Brain development and plasticity
The study of the brain is known as neuroscience, a field of biology aimed at understanding the functions of the brain at every level, from the molecular up to the psychological, and how it develops and changes across the life span. There is also a branch of psychology that deals with the anatomy and physiology of the brain, known as biological psychology. This field of study focuses on each individual part of the brain and how it assesses different parts of the body.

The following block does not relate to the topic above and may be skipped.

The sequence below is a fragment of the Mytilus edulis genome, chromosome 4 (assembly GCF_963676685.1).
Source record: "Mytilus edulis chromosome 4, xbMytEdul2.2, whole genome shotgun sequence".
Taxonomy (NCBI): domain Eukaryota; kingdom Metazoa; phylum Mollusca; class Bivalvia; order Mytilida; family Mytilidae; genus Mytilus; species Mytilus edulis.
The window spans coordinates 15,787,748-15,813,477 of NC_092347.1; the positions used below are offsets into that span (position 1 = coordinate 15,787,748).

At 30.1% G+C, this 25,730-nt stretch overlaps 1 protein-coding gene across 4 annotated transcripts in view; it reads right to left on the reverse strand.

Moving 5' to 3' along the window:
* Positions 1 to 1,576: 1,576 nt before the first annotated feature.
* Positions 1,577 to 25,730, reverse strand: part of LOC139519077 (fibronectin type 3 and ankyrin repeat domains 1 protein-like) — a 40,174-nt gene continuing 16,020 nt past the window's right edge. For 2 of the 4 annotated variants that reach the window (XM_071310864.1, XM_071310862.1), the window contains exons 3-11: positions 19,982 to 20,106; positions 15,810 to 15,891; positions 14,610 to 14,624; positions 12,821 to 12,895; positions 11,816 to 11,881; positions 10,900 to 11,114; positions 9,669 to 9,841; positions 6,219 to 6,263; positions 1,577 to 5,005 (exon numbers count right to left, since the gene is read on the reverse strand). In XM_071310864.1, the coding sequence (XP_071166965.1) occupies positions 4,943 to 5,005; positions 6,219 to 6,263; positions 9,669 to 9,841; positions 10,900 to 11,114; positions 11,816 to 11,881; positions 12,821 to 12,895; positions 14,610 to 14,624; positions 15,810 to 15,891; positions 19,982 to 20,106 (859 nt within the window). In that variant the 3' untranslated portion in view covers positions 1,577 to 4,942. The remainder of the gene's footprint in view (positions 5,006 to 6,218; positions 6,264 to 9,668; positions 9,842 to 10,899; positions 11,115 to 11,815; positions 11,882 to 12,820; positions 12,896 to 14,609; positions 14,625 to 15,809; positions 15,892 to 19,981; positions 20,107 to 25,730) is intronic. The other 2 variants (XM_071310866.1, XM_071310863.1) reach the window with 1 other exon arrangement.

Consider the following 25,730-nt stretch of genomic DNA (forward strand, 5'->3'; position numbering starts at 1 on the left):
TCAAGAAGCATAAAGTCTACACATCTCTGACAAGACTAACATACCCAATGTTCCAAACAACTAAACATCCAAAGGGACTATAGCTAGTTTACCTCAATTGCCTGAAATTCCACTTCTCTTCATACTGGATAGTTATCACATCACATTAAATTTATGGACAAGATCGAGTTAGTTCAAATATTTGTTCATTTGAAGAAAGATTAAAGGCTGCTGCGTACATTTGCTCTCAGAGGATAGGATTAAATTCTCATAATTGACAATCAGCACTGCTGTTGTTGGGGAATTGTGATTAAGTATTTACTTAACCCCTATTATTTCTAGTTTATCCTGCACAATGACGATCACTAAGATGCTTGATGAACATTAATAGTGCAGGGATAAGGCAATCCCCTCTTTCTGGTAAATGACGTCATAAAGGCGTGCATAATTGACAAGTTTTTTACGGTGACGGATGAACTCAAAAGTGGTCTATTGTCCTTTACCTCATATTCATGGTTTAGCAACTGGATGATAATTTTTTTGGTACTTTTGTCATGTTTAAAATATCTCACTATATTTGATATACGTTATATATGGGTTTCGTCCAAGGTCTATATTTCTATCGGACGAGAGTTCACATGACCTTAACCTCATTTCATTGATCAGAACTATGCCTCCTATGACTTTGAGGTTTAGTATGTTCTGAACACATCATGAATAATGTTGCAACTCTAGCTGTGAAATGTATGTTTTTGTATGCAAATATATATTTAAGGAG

Plasticity refers to how circuits in the brain change--organize and reorganize--in response to experience, or sensory stimulation. Periods of rapid change or plasticity occur in the brain under four main conditions: when the immature brain first begins to process sensory information (developmental plasticity); second, when changes in the body, like a problem with eyesight, alter the balance of sensory activity received by the brain (activity-dependent plasticity); third, when we alter our behavior based on new sensory information (plasticity of learning and memory), and fourth, following damage to the brain (injury-induced plasticity). Scientists believe that the same brain mechanisms underlie all four types of plasticity: adjustments in the strength of connections, or synapses, between brain cells. The details of the molecular control of synaptic modification is an extraordinarily active field of research. Understanding the mechanisms of brain plasticity is essential to developing interventions to overcome brain damage.